Tracks of the Year: Number 10s

TVOTR

 

So we are cruising into the top ten. The finishing line isn’t quite in sight, but with the help of ‘Racer Steven’ we are going to motor our way through number ten.

This is Happy Idiot by TV On The Radio, the lead track from their fine recent album ‘Seeds’. It features the genius that is  David Sitek, possibly my favourite producer at the moment (Foals, Kelis, Beady Eye, Yeah Yeah Yeahs, Little Dragon etc). It also features a certain former Doctor Who star, but of course that hasn’t influenced my choice in any way. Well, not much anyway.

Scroll down for Andy and Roy’s choices or review the chart so far here.

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9 thoughts on “Tracks of the Year: Number 10s

  1. Absolutely love this track – very much a ‘singles’ band for me – this is by several light years the best track on the album.

  2. Right, well I’m typing this as there’s nothing on telly to watch…unless you enjoy watching bad passing, no cutting edge and woeful refereeing decisions! So, my number 10 follows on from Richard’s number 11. The Blur frontman finally released his debut solo album, and has been rightly praised as being one of the best of the year. Like my colleague, I have several favourites including the title track of the Mercury-niminated “Everyday Robots”, but in the end I plumped for something a little more melancholy than “Mr Tembo”, thanks mainly to the beautiful string accompaniment, and hope it goes down slightly better with the Surbiton fratenity than that entry did! Number 11…

    1. I did see the score through a window whilst out for a stroll. As this is a music blog, suffice it to say that Liverpool’s difficult second album was always going to be tricky after the lead singer left. Frankie Goes to Hollywood without Holly Johnson. Come to think of it their second and last album was actually called Liverpool.

  3. Another of the highlights of the year for me was one of the most emotional gigs I’ve ever been to, Morrissey at the 02 earlier this month. At 55 his voice seems to have got richer and resonates even more than it did when I saw The Smiths; no more so than on this mesmerising track from the excellent ‘World Peace Is None of Your Business’ album. Sonically this is a part of the same family as ‘How Soon Is Now’ with harrowing lyrics about child abduction/abandonment.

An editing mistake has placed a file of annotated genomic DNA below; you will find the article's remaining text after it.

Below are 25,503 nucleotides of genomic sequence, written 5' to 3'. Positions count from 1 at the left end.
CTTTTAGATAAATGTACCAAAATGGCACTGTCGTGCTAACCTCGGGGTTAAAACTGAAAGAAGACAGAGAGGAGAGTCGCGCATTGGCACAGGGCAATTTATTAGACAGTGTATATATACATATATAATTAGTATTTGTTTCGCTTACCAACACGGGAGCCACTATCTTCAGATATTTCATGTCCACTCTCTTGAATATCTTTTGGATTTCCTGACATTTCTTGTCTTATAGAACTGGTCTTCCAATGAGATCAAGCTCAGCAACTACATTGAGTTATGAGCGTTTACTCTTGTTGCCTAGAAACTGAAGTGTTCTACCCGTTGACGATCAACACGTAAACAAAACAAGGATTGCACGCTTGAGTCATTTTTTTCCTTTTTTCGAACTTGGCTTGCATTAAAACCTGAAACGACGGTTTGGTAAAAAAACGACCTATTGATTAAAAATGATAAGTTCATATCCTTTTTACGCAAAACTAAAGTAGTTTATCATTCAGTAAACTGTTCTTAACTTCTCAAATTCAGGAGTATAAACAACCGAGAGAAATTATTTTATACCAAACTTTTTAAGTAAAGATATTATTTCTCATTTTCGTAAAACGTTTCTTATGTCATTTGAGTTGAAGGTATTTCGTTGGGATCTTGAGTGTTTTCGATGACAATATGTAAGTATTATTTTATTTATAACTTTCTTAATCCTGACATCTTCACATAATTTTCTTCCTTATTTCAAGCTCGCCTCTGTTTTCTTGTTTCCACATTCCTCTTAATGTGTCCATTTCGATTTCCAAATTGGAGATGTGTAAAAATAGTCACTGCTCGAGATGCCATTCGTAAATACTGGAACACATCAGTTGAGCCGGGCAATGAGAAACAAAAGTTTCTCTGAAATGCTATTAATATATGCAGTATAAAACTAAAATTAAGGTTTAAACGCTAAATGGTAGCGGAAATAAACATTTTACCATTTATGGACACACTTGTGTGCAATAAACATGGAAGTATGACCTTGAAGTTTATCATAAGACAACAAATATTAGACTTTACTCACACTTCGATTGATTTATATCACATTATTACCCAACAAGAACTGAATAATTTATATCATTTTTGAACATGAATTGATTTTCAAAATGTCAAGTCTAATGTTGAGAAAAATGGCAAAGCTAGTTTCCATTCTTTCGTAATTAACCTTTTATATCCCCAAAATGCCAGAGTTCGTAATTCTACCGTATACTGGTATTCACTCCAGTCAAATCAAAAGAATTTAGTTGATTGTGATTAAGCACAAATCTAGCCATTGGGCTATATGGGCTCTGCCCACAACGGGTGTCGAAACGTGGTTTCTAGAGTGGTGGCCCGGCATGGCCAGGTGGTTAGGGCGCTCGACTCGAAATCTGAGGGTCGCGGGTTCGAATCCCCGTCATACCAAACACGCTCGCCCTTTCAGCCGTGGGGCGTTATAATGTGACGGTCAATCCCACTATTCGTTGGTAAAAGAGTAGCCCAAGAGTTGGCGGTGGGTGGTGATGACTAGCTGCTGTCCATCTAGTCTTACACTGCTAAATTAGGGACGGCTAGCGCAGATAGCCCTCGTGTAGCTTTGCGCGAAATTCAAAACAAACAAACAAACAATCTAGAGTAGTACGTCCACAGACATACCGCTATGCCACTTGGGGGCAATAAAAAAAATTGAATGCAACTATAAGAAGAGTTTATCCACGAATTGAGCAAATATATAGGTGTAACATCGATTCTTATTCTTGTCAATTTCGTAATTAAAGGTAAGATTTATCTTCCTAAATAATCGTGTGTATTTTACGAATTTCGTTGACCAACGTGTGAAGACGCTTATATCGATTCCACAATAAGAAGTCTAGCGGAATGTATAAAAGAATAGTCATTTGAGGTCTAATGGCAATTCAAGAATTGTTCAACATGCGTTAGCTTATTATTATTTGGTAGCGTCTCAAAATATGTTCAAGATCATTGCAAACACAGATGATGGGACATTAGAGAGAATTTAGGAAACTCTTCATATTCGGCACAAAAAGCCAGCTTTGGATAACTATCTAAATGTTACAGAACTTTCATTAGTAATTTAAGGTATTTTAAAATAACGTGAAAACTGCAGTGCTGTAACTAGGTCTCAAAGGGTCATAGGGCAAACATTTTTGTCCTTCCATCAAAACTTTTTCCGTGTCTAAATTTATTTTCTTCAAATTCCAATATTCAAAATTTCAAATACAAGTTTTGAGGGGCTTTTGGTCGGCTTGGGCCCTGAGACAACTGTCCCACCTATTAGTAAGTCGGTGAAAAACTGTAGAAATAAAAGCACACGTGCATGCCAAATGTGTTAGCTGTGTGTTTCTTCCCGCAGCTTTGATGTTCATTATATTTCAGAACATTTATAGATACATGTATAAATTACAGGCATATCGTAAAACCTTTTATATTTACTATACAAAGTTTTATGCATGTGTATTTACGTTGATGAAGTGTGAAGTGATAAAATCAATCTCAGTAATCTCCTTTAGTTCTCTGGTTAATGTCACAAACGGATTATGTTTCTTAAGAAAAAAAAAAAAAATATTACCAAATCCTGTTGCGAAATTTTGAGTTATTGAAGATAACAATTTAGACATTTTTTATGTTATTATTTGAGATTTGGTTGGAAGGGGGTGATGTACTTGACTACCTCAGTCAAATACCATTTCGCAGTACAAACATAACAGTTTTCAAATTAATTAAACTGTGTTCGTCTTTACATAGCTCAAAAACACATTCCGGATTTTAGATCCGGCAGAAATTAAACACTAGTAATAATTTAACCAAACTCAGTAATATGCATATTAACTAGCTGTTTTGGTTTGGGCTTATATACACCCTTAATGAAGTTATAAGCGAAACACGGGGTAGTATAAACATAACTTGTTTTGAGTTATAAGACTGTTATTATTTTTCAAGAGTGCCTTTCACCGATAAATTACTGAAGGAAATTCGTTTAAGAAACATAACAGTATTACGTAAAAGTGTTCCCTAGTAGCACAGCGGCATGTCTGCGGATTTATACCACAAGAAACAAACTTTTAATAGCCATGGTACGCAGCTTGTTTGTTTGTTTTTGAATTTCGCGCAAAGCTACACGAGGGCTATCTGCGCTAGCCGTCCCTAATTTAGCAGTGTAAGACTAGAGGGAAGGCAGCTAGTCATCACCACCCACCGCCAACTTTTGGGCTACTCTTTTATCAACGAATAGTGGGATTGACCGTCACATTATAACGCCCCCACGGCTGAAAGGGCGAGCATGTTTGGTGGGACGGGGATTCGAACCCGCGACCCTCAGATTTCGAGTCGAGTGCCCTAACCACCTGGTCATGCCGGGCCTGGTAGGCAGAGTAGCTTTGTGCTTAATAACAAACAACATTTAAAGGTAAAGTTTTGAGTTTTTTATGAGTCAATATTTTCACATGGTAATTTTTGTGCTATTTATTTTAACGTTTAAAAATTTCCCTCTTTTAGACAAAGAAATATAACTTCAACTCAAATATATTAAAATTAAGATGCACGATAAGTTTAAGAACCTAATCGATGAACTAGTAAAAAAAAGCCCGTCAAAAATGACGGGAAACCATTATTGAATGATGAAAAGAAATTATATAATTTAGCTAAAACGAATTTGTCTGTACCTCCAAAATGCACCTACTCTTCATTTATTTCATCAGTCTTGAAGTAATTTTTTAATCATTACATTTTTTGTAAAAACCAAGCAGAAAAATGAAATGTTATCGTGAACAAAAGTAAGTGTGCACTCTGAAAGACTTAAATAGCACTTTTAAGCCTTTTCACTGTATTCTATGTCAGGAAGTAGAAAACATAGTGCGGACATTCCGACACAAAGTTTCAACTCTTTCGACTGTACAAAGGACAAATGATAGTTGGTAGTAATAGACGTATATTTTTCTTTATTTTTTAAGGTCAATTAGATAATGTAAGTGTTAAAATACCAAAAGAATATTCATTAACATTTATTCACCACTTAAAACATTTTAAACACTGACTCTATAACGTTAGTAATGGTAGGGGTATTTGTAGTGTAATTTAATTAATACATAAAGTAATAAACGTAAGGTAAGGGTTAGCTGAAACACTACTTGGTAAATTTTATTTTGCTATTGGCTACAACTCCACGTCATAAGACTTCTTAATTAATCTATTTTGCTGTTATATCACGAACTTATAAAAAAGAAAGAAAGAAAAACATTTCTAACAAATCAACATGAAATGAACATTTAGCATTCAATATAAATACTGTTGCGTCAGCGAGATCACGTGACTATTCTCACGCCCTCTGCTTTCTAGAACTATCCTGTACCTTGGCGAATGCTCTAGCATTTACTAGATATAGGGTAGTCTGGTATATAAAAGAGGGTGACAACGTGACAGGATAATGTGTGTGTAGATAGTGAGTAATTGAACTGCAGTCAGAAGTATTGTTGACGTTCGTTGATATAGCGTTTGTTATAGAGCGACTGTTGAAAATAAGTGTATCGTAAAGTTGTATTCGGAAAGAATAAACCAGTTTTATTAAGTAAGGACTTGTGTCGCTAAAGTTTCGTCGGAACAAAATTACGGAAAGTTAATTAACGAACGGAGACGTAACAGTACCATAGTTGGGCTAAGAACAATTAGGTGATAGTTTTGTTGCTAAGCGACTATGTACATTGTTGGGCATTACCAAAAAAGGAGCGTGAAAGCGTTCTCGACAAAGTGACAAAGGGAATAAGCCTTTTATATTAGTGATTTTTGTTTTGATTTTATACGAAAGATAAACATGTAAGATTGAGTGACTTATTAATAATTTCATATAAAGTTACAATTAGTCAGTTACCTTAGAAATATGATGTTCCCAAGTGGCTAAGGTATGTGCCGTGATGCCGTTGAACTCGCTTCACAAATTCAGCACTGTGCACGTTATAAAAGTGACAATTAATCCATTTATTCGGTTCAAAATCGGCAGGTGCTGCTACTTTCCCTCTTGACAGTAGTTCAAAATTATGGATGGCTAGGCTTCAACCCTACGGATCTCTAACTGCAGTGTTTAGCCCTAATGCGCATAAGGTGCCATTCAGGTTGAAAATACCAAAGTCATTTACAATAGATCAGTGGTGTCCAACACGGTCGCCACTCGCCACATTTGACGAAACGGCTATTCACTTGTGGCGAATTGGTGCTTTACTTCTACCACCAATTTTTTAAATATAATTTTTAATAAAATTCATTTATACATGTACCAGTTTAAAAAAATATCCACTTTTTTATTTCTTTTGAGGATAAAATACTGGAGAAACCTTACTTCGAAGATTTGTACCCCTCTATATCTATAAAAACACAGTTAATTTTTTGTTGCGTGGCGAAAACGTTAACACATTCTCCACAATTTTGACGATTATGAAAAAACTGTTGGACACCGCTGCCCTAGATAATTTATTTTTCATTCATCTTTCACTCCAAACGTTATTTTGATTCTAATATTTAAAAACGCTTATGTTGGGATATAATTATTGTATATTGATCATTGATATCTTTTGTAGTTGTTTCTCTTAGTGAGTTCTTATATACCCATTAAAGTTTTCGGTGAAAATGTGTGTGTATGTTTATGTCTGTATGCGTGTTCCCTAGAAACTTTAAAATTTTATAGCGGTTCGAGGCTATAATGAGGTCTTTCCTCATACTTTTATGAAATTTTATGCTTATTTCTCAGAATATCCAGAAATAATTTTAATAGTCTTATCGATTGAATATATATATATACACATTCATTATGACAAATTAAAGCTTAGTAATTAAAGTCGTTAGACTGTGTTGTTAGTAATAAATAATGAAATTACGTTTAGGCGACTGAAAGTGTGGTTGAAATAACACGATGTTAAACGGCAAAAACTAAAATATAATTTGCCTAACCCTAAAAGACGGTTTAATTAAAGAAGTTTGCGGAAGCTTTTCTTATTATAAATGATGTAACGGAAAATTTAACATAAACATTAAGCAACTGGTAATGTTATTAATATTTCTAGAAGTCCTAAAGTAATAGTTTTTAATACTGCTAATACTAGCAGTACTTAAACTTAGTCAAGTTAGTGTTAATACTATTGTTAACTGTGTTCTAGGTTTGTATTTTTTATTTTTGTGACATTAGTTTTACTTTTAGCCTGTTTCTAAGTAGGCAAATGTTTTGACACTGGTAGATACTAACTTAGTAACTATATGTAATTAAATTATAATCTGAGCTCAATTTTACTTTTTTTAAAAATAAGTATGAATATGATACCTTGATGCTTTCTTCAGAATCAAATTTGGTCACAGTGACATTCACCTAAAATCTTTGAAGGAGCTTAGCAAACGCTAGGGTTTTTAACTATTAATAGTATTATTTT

My number 10, Morrissey ‘Istanbul’

    1. I really like this, a definite return to form. I would be interested to understand when singing voices peak, having seen Phil Oakey recently sounding much stronger than in the 80s. Is it the voice getting deeper or just practice?

      1. People keep saying that when ageing the voice gets deeper and that singers lose their ability to reach high notes, but I disagree, by experience and by seeing other older singers. Good practice and a good lifestyle can help improve the vocal quality or keep it for those already gifted with a fantastic voice. My favorite singer, Emile Wandelmer, who is well into his 60s, still has the vocal abilities he had 30 years ago, at the peak of his success with the French band “Gold”.

      2. As you are an accomplished singer it’s good to get your confirmation that voices can indeed get better. I think there must be some barrier as apparently Sinatra’s voice did eventually go. Conversely Leonard Cohen still sounds great, but may be attempting less ‘acrobatics’

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